Carlos Beltran is unstoppable

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Having spent most of his career with the Royals and Mets, Carlos Beltran hasn’t gotten to play in may postseasons. In fact, this is just his third in 15 major league seasons. However, he’s certainly made the most of his limited October action.

Beltran went 3-for-3 with two doubles and two walks in Friday’s Game 5 victory, giving him this ridiculous career postseason line: .375/.488/.817 with 13 homers in 104 at-bats. He’s scored 37 times, knocked in 23 runs and gone 9-for-9 stealing bases in 28 games. His K/BB ratio in 15/23.

Of course, Beltran has been a fine regular-season player too, going to seven All-Star Games and amassing three 30-homer seasons. Still, no one compares in the postseason. Beltran has the highest on-base percentage and slugging percentage of anyone with at least 60 plate appearances in the postseason. You may have heard of the two guys right behind him on the OPS list: Babe Ruth and Lou Gehrig.

In order to get Hall of Fame consideration, Beltran will probably need to play for a world champion before he’s all done. Otherwise, his postseason numbers may not be taken all that seriously. Currently 35, he still has a pretty good shot at 400 homers (334 now) and 1,500 RBI (1,243 now). His career .282/.360/.496 line pales in comparison to fellow Hall of Fame long shots Larry Walker and Lance Berkman, but Beltran was a Gold Glove-caliber center fielder for most of his first 10 seasons and it should be factored in that he spent the bulk of his career in pitcher’s parks. It’d be crazy to dismiss him.

Mark Melancon is considering surgery

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Giants’ right-hander Mark Melancon is considering surgery for an undisclosed injury, the pitcher told reporters prior to Friday’s game against the Phillies. Melancon did not divulge the exact location of the injury, but revealed that it had been plaguing him off and on since the 2012 season and was a separate issue from the right pronator strain that kept him sidelined through much of July and August. Giants’ head athletic trainer Dave Groeschner called the injury day-to-day and has not revealed a timetable for the right-hander’s return, should surgery become necessary.

Melancon, 32, has struggled to replicate the sparkling pitching line he produced with the Pirates and Nationals in 2016. He’s toting a 3.80 ERA through 25 appearances with San Francisco, flanked by a 1.1 BB/9 and 7.6 SO/9 over 23 2/3 innings. His season has been significantly shortened after multiple trips to the disabled list for a right forearm strain, and while he looked to be in line to resume his closing duties this week, the Giants will likely play it safe with the veteran righty to keep him from compromising his health in 2018.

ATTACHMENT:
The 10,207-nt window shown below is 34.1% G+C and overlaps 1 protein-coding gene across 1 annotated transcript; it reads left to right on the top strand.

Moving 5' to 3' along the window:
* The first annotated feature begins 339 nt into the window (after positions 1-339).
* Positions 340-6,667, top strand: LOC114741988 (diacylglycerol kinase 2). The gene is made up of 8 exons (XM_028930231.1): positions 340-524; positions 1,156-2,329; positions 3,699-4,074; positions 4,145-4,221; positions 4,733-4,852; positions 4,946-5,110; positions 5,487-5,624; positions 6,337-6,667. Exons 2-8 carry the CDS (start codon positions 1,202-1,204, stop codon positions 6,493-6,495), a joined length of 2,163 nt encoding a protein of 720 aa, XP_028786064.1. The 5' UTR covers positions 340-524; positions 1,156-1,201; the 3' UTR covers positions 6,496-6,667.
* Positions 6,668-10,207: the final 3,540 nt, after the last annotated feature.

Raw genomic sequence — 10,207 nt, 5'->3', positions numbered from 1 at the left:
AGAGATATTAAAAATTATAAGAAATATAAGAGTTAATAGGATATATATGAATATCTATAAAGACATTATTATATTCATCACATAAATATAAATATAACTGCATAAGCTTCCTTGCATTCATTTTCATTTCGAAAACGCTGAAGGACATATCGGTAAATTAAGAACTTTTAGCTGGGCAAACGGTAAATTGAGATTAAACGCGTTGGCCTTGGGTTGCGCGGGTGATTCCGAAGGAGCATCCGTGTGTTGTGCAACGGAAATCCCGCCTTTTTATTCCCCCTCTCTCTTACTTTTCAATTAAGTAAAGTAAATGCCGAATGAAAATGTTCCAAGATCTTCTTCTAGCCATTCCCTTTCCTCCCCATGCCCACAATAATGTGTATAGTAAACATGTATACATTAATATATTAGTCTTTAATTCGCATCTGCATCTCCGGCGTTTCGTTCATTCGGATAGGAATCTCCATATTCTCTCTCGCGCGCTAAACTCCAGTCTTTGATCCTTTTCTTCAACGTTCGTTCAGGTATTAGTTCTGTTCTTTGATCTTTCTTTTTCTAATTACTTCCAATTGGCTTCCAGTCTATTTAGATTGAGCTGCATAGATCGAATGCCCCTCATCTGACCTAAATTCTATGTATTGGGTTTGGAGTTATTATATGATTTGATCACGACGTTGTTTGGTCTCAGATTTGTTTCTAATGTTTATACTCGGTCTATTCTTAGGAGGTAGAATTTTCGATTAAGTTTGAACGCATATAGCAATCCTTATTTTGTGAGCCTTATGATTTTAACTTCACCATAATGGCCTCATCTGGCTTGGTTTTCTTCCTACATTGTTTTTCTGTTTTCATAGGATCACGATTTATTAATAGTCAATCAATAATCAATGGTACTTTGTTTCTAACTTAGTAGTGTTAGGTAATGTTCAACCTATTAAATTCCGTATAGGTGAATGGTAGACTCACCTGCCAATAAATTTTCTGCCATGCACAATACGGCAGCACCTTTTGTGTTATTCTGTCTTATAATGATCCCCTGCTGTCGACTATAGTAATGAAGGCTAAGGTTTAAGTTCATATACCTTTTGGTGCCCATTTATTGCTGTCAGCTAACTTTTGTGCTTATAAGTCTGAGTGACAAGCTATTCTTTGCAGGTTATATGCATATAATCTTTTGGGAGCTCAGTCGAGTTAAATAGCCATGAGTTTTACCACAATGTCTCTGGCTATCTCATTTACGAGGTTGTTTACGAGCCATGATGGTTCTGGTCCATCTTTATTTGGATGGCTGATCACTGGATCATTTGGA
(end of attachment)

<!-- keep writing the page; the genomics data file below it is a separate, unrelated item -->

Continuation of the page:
Although the injury doesn’t appear to be severe in nature, it’s clearly intensified over the last few months. Per MLB.com’s Chris Haft, Melancon said he’s “had discomfort every day this season,” though he hopes to continue pitching through the remainder of 2017. The Giants aren’t on the verge of contending by any stretch of the imagination, but a solid end to the 2017 season could help Melancon make some headway as he looks to reclaim his status as the team’s closer next spring.

Watch: Javier Baez snares a 106-MPH ground ball

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What happens when an irresistible force meets an immovable object? Just ask Javier Baez, who tracked down a sizzling 106-MPH ground ball from Jose Bautista on Friday afternoon. The defensive gem helped preserve the Cubs’ three-run lead in the top of the ninth inning, paving the way for Wade Davis‘ 25th save of the season.

Baez also impressed at the plate, collecting an RBI single in the second inning before getting tagged out at home by Miguel Montero on a convoluted 9-6-3-6-2 putout. He returned in the eighth inning to pester Tim Mayza and cleared the left field hedge with a 409-foot, two-run blast for his 20th home run of the year. With the win, the Cubs improved to 64-57 and now hold a scant 1.5-game lead over the Brewers in the NL Central.